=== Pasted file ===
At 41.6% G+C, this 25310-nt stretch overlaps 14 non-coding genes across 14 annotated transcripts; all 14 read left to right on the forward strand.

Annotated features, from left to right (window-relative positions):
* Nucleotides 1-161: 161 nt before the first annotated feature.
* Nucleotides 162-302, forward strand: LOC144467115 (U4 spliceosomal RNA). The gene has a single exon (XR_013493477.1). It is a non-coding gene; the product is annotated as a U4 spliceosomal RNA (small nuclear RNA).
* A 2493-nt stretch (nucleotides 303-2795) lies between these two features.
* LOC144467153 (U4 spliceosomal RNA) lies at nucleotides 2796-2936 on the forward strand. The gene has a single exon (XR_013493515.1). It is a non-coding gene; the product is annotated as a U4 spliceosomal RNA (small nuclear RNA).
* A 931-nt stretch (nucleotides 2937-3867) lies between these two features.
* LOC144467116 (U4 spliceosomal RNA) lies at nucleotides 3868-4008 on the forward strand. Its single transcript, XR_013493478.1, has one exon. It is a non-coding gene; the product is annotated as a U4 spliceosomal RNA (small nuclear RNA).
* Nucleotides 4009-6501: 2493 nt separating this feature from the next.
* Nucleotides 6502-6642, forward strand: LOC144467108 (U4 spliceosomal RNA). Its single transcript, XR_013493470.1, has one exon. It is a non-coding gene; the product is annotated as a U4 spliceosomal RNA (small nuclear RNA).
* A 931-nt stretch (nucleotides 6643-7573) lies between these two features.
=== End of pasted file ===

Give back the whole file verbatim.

At 41.6% G+C, this 25310-nt stretch overlaps 14 non-coding genes across 14 annotated transcripts; all 14 read left to right on the forward strand.

Annotated features, from left to right (window-relative positions):
* Nucleotides 1-161: 161 nt before the first annotated feature.
* Nucleotides 162-302, forward strand: LOC144467115 (U4 spliceosomal RNA). The gene has a single exon (XR_013493477.1). It is a non-coding gene; the product is annotated as a U4 spliceosomal RNA (small nuclear RNA).
* A 2493-nt stretch (nucleotides 303-2795) lies between these two features.
* LOC144467153 (U4 spliceosomal RNA) lies at nucleotides 2796-2936 on the forward strand. The gene has a single exon (XR_013493515.1). It is a non-coding gene; the product is annotated as a U4 spliceosomal RNA (small nuclear RNA).
* A 931-nt stretch (nucleotides 2937-3867) lies between these two features.
* LOC144467116 (U4 spliceosomal RNA) lies at nucleotides 3868-4008 on the forward strand. Its single transcript, XR_013493478.1, has one exon. It is a non-coding gene; the product is annotated as a U4 spliceosomal RNA (small nuclear RNA).
* Nucleotides 4009-6501: 2493 nt separating this feature from the next.
* Nucleotides 6502-6642, forward strand: LOC144467108 (U4 spliceosomal RNA). Its single transcript, XR_013493470.1, has one exon. It is a non-coding gene; the product is annotated as a U4 spliceosomal RNA (small nuclear RNA).
* A 931-nt stretch (nucleotides 6643-7573) lies between these two features.